Greek bailout: Deal of despair splits Britain
By Ian Dunt Follow @IanDunt
Britain has reacted warily to a bailout deal which opponents say will force austerity on Greece for years to come.
The deal, agreed after an all-night negotiating session, will see Greece receive loans of 130 billion euros (£110 billion) in return for a reduction in its debt to 120.5% of GDP in eight year's times.
The country must also accept an "enhanced and permanent" presence of EU monitors to oversee economic management.
George Osborne, who was in Brussels for the talks, said he welcomed the deal, which aimed to put Greek debt on a sustainable level.
"That's been the crucial missing ingredient. They have not, in the past, come up with a sustainable position for Greece," the chancellor said.
"I think they have made real progress now towards giving a sustainable debt position for Greece.
"Of course the Greek people, the Greek political system has to deliver really difficult decisions now but I don't think Greece has any other option."
He added: "The other significant point about last night's deal was that the rest of the eurozone signalled a willingness to stand behind their currency and stand behind Greece and frankly all along the failure to deal with the Greek situation has caused uncertainty.
"Hopefully we can all move on now and get the European economy growing."
But Alistair Darling, former Labour chancellor, said he was "very sceptical" about the deal.
"It had to be done but it does not get you out of the woods at all," he said.
"Even if Greece manages to do everything that has been asked for it, in eight years' time they will still have a debt of 120% of their GDP. You have to ask, with a frail economy like Greece, whether that is possibly realistic in terms of seeing Greece come through that.
"The second thing, which is a problem which is also affecting the other, more weak economies in Europe, is where are the policies that are going to get growth. If you don't get the growth, you don't get the income to get down your borrowing and therefore your debt."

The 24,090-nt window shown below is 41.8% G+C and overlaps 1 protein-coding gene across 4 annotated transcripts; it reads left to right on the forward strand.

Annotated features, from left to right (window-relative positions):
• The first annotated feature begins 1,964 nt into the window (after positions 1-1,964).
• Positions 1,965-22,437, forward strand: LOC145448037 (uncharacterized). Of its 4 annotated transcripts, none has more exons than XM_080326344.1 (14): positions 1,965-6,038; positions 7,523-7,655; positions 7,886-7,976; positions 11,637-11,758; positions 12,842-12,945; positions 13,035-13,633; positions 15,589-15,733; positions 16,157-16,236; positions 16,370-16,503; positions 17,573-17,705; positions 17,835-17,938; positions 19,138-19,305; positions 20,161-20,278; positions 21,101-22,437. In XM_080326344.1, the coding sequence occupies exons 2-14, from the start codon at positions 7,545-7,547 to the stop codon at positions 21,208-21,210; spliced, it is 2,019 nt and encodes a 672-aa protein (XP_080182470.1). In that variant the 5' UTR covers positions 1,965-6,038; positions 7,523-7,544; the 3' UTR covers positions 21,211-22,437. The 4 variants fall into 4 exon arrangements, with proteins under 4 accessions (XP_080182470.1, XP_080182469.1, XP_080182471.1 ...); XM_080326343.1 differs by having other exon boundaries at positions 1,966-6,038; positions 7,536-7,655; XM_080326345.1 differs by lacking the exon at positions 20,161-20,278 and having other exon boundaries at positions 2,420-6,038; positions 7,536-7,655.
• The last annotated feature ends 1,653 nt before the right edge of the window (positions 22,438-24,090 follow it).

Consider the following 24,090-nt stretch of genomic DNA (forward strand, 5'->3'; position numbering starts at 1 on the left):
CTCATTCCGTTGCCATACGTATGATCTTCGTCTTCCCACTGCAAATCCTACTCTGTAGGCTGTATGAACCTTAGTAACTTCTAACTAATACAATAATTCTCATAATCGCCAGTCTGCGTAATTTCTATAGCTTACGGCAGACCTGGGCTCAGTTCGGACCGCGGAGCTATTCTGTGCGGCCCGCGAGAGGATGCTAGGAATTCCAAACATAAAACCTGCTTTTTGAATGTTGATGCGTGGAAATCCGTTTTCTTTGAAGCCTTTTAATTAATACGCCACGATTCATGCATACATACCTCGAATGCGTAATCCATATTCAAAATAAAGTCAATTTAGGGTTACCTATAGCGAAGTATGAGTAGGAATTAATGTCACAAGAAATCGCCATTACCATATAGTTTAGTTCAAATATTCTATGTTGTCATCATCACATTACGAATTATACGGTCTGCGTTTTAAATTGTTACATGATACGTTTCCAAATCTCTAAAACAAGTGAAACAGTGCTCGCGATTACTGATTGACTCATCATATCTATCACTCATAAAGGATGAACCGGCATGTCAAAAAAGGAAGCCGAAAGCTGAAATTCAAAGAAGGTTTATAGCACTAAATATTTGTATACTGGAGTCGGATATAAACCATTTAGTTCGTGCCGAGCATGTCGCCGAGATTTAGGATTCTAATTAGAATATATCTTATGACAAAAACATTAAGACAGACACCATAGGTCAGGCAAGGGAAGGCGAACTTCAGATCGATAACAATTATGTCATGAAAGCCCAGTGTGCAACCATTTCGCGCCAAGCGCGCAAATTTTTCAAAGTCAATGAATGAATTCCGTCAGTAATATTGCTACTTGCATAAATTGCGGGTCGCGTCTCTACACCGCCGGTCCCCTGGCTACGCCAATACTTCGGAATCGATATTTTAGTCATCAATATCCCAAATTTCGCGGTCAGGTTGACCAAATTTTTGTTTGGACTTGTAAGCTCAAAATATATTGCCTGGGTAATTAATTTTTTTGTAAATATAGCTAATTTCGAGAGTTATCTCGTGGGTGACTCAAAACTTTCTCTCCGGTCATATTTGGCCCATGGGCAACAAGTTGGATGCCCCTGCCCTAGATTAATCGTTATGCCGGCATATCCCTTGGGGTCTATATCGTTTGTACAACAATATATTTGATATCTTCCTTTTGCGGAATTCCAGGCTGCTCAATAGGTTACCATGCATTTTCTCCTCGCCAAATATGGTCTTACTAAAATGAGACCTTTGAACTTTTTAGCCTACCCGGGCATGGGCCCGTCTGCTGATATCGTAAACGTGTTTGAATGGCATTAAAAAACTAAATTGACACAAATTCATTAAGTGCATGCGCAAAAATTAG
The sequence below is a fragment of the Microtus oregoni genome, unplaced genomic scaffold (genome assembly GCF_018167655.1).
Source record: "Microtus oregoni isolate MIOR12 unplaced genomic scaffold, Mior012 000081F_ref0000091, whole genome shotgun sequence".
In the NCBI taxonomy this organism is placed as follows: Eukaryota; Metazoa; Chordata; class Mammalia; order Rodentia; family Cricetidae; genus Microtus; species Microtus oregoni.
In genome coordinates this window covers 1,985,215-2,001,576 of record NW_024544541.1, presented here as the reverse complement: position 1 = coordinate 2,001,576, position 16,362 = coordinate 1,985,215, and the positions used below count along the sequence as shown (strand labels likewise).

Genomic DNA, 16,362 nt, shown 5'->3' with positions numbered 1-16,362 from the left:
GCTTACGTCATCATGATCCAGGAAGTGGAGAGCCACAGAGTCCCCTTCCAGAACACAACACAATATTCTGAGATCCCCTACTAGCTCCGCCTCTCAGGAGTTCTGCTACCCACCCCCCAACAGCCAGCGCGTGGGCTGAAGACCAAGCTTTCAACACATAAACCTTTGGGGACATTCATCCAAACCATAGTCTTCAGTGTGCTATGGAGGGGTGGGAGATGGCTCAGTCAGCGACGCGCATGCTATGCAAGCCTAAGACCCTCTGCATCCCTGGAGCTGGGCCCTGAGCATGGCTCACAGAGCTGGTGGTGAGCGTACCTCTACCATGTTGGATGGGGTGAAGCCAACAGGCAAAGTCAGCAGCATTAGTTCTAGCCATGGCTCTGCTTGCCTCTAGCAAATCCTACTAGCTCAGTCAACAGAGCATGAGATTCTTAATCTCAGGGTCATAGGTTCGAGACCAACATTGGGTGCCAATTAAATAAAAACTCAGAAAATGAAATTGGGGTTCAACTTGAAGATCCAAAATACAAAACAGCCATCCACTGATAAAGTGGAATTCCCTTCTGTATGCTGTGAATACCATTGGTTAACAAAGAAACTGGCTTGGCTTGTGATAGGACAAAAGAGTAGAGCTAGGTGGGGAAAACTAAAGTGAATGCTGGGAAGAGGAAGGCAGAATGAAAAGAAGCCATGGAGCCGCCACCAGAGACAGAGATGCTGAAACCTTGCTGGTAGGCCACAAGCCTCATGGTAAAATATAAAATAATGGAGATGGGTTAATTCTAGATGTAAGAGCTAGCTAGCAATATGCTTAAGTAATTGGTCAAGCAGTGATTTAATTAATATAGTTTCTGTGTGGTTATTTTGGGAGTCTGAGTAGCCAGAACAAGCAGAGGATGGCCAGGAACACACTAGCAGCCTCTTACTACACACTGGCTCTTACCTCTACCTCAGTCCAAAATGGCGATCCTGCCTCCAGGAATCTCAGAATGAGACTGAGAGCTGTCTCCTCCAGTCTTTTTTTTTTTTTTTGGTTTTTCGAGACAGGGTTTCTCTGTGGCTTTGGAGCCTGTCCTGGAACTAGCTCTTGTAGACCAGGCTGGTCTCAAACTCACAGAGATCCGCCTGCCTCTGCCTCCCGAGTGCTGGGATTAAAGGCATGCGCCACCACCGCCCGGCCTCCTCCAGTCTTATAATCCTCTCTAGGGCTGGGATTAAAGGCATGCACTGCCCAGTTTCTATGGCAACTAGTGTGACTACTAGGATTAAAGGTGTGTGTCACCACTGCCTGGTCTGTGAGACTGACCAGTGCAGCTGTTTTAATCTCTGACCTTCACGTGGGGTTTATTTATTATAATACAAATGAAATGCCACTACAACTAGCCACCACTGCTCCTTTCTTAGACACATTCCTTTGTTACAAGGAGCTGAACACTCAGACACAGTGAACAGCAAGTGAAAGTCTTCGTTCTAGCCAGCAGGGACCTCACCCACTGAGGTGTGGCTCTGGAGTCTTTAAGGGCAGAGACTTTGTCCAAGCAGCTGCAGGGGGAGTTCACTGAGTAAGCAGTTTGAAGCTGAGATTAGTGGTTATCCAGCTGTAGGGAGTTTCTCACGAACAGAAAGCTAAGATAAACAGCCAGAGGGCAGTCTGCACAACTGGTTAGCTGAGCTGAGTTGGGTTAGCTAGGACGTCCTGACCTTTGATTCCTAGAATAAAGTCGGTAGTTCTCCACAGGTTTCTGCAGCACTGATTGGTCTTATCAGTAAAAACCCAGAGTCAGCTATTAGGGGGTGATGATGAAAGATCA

He added: "That is a real problem now. The eurozone, with this ridiculous treaty they have locked themselves into, are almost going to inflict perpetual inflation – further cuts, further suppressing of growth, and that points, to me, to the fact that, I suspect, Greece will be back at the table at some point and, if the eurozone is not very fortunate, other countries will be back as well. It is highly unsatisfactory."
Deputy prime minister Nick Clegg said he hoped the bailout would be a "lasting solution" to the crisis.
"It's not good for anybody in Europe to see the whole eurozone arrangement stumble from one Greek controversy to the next," he said.
Private holders of Greek debt will take losses of 53.5% on the value of their bonds under the plans, although the loss to investors could hit 70% once the process is complete.
Nevertheless, the euro rose after the deal was signed, following months of uncertainty and 13 straight hours of negotiation.
Left wing groups and trade unions despaired at the news, however, as they awaited years of further austerity and little sign of growth in the economy.
Social unrest has reached fever point in Athens as anti-government protesters take their struggle against austerity measures to the streets.